Worst Tech Predictions Ever
If I think hard enough, I can let my mind take me back to life without a cell phone or a computer in my home. Everything is clear as I remember it, life was going along beautifully.
Then what happened? What we thought was only make believe stuff for Star Trek, all of a sudden have become almost as important as oxygen in our daily lives.
Growing up I always thought how my grandma must have had to really deal with changes in the world. Things like cars, telephones, airplanes and a man on the moon.
Now I believe she got off easy compared to me. I’ve not only been exposed to new technology, but I’ve had to learn how to run it at home and at my job.
Let’s see how the rest of the world reacted to the new high tech ideas as they came into existence. Some of the experts were so wrong, I think they may still be in hiding.
Mark Spoonauer, editor-in-chief of Laptopmag.com, assembled a list of the worst tech predictions of all time. Here are my 5 favorite:
- The iPhone has no chance. The prediction: “There’s no chance that the iPhone is going to get any significant market share. No chance.” –Steve Ballmer, Microsoft CEO in USA Today in April 2007. What really happened: The iPhone has captured 42 percent of the U.S. smartphone market share and 13.1 percent of the worldwide market.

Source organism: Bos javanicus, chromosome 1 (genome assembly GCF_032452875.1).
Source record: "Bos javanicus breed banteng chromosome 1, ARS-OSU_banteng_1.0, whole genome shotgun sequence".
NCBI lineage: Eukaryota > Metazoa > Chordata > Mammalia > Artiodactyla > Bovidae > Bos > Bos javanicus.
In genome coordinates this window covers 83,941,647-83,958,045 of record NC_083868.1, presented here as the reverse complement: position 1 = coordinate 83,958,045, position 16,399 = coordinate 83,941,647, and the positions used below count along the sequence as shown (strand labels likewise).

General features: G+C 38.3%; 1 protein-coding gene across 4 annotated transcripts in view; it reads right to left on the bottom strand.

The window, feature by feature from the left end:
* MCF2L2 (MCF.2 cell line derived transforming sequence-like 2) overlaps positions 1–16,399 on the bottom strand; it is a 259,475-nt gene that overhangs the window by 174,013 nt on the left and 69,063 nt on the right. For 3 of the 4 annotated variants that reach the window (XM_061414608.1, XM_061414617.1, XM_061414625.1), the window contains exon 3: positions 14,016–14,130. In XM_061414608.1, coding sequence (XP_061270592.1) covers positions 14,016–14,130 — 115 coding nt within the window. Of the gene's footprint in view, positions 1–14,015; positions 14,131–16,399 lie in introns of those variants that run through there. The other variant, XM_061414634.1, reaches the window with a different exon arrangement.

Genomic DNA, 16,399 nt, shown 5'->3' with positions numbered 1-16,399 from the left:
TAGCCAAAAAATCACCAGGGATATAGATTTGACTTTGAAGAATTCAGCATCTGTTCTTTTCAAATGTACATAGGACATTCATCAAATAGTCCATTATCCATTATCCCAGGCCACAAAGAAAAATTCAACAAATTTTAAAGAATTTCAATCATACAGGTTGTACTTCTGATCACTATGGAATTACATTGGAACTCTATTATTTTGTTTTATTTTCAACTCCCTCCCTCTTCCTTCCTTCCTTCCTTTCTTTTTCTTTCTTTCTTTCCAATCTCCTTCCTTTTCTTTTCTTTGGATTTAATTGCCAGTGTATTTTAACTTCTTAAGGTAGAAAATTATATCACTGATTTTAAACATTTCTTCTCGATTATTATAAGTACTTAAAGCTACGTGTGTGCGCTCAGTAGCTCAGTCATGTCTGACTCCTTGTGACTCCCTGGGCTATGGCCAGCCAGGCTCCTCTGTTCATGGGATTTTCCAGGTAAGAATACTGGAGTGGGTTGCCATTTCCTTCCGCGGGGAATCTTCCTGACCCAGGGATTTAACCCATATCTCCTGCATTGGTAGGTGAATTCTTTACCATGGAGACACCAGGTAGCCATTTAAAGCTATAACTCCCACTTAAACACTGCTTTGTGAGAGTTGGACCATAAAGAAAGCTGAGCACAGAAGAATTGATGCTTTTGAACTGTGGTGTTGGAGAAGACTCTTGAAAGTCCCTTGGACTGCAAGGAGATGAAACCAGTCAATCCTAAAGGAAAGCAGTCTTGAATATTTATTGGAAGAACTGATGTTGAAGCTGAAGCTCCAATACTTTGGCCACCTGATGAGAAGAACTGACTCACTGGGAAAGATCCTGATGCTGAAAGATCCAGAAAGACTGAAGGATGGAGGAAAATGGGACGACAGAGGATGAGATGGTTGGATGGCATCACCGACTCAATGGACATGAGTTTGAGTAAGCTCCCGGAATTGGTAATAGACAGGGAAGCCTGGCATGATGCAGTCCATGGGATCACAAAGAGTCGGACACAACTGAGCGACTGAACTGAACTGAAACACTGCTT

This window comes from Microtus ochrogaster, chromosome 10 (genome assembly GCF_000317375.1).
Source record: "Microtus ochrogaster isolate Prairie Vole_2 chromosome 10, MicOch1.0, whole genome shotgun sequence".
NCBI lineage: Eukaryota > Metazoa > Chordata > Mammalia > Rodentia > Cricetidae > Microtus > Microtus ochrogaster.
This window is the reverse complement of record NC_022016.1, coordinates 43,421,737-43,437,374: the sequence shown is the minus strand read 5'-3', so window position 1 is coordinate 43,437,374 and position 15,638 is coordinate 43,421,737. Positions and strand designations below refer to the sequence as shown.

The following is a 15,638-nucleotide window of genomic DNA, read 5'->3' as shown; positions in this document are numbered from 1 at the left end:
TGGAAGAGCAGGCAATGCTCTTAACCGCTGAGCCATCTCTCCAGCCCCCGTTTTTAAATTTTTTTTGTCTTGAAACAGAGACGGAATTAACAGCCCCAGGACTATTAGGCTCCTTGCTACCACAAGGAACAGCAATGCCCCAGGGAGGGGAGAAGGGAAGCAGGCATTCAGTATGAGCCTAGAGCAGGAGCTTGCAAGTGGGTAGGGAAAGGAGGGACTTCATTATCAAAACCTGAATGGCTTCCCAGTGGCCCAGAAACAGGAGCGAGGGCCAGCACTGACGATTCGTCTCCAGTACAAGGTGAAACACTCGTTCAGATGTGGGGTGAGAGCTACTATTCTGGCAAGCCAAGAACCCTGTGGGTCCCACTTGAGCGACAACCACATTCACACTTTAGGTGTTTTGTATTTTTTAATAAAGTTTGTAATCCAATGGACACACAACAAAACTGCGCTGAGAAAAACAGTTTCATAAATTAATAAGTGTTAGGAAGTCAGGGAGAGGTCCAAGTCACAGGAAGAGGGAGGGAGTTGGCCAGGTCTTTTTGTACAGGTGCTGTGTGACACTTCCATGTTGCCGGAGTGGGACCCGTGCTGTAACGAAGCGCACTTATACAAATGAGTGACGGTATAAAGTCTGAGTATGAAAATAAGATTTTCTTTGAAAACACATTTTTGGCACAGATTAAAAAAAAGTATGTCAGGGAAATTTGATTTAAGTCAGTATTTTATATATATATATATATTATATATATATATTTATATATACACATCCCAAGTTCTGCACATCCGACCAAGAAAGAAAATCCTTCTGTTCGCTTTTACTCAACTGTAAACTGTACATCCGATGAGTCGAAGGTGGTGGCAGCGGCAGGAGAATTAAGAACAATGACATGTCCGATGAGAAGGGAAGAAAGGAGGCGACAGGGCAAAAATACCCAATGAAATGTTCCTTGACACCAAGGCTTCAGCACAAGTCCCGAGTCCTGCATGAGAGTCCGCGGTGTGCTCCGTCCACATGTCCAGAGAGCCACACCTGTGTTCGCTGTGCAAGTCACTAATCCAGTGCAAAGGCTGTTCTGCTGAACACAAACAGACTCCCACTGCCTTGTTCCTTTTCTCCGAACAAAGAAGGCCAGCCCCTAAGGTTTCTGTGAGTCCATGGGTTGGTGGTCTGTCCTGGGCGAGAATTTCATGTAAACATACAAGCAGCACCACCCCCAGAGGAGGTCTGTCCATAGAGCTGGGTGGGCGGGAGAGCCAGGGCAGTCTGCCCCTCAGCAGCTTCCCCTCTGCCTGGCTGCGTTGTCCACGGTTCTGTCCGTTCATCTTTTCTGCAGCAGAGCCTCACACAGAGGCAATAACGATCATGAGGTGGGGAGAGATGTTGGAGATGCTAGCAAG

- Who needs a home PC? The prediction: “There is no reason anyone would want a computer in their home.” –Ken Olson, president Digital Equipment Corp. at the World Future Society meeting in Boston in 1977. What really happened: Just about everyone has a home computer or two or three. (We have 4 last count)
- Remote shopping will flop. The prediction: “Remote shopping, while entirely feasible, will flop because women like to get out of the house, like to handle merchandise, like to be able to change their minds.” –TIME magazine in 1966. What really happened: In 2012, e-commerce sales from all sites topped $1 trillion. Apparently women have more important and interesting things to do now than handle merchandise.
- The Internet will collapse. The prediction: “I predict the Internet will soon go spectacularly supernova and in 1996 catastrophically collapse.” –Robert Metcalfe, co-inventor of Ethernet, in InfoWorld in 1995. What really happened: So far, so good. It’s holding up OK.
- Landlines rule. The prediction: “Cellular phones will absolutely not replace local wire systems. Even if you project it beyond our lifetimes, it won’t be cheap enough.” –Marty Cooper, director of research at Motorola, in the Christian Science Monitor in 1981. What really happened: In case you didn’t know, Marty Cooper is credited as being the father of the cell phone, and even he didn’t foresee its potential. On the other hand, cell phones, which were the size of bricks, were outrageously expensive then. But he had no idea how cell phones would free people to be so mobile and still connected. Today, only 8 percent of adults have a landline phone and no mobile phone.